The overall goal is to understand the relationships between intrinsic disorder and protein function. Lack of data and lack of annotation have limited our previous research, so the first aims will be to enlarge and exhaustively annotate our ordered and disordered protein databases. Using the annotated data, we propose next to compare different bioinformatics and datamining strategies to find the optimal approach for the order/disorder problem. Even with the current incomplete data and annotation, we were able to discover that more than 100 disordered protein regions carry out at least 28 distinct functions that fall into four broad categories: molecular recognition, protein modification, entropic chains, and molecular assembly /disassembly. Several experiments are proposed herein to further understanding of disorder/function relationships for the first three of these categories: 1. Molecular recognition: the hypothesis to be tested is that proteins involved in signal transduction and celt regulation commonly use intrinsic disorder for recognizing their binding targets; 2. Protein modification: the hypothesis to be tested is that chemical modification primarily involves residues that are located within intrinsically disordered regions possibly due to the requirement for disorder-to-order transitions as the targets fold onto to their modifying enzymes (special emphasis will be placed on phosphorylation, but g!ycosylation, acetylation, ubiquitination, and other modifications, will be considered as time permits); and 3. Entropic chains:: the hypothesis to be tested is that alternative splicing in mRNAs occurs mostly in regions that code for disordered protein because this location circumvents difficulties associated with the successful folding of different length, but otherwise identical proteins. The proposed research has important implications for human disease, especially various cancers, for as we have recently shown, many and probably the large majority of cancer-associated proteins have significant regions of intrinsic disorder.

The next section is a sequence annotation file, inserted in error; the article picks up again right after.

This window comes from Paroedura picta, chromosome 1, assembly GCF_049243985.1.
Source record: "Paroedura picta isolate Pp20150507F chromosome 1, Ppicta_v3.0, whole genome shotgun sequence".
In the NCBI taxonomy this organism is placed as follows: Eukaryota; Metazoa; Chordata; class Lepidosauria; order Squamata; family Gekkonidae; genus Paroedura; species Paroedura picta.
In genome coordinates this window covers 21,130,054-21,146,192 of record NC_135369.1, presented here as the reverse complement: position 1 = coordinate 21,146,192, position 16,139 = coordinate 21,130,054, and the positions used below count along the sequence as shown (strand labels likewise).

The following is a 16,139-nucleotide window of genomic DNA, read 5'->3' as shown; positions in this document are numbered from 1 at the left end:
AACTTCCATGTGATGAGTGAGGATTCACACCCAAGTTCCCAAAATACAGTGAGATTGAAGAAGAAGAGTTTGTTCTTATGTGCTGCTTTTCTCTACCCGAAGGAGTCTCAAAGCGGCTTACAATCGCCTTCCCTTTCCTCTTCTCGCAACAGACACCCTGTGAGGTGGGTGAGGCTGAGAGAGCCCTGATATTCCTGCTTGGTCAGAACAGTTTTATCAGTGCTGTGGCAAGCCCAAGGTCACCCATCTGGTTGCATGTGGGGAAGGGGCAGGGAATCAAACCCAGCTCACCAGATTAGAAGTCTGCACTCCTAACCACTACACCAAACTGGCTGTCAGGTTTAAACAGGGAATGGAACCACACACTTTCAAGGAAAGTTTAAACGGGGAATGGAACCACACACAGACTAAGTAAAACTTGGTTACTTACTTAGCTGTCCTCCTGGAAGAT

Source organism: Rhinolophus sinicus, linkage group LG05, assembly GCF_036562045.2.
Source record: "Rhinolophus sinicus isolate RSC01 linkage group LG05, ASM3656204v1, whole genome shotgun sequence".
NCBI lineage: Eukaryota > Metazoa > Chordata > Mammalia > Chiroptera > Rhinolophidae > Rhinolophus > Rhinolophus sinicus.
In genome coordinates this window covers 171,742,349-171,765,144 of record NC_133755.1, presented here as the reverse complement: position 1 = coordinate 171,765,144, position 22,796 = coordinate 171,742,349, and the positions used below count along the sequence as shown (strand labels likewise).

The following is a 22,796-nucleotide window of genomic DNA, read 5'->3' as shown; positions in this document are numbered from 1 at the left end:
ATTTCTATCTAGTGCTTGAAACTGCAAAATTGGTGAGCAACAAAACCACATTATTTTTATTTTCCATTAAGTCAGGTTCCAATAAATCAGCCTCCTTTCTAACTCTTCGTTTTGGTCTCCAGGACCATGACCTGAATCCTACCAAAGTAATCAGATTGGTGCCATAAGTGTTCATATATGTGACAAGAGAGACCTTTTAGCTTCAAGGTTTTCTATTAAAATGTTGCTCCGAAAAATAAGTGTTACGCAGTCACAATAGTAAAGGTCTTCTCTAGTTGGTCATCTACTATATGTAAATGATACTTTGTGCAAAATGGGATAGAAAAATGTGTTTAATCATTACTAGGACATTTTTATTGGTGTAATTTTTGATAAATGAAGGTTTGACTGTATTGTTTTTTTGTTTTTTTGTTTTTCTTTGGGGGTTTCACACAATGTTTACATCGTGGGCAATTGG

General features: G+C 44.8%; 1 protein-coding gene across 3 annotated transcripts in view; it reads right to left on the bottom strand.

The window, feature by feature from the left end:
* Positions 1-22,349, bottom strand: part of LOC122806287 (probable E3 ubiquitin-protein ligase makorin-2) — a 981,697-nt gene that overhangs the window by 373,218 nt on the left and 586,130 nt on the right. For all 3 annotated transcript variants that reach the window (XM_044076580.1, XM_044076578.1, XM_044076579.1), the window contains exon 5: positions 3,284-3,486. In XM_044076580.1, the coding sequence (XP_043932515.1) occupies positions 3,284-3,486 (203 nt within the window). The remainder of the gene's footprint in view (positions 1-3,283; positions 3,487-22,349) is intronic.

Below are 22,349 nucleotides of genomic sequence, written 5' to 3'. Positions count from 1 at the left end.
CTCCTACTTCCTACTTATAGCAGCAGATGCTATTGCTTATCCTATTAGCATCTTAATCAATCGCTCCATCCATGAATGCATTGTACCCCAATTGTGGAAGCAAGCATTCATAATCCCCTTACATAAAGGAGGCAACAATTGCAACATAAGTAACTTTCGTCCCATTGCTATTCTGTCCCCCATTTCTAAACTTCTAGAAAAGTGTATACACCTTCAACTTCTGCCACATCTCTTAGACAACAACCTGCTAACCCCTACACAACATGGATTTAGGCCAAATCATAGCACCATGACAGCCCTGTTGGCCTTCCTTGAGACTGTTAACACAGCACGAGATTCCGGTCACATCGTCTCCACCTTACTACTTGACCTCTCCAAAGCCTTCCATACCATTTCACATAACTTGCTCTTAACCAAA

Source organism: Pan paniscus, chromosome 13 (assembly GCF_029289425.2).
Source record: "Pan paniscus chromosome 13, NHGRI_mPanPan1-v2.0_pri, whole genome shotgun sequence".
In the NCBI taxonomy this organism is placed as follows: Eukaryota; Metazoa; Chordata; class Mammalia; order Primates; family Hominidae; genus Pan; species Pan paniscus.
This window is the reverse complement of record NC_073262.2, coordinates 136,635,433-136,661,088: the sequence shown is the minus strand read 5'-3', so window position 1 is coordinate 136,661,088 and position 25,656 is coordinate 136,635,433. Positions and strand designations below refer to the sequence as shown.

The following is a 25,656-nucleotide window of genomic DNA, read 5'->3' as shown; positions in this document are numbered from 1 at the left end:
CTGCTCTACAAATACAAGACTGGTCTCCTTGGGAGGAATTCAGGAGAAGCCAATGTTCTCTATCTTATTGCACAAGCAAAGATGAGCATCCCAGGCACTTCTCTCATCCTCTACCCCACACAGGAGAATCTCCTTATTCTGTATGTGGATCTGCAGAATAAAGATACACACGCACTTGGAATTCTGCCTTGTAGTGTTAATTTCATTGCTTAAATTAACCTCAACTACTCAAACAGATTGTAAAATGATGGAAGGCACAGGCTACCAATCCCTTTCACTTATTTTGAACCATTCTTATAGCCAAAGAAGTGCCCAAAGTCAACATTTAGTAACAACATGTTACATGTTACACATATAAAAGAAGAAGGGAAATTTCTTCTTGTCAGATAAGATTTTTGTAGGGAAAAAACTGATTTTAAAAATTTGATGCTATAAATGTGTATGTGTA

National Institute of Health (NIH)
National Library of Medicine (NLM)
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Biomedical Library and Informatics Review Committee (BLR)
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Ye, Jane
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Indiana University-Purdue University at Indianapolis
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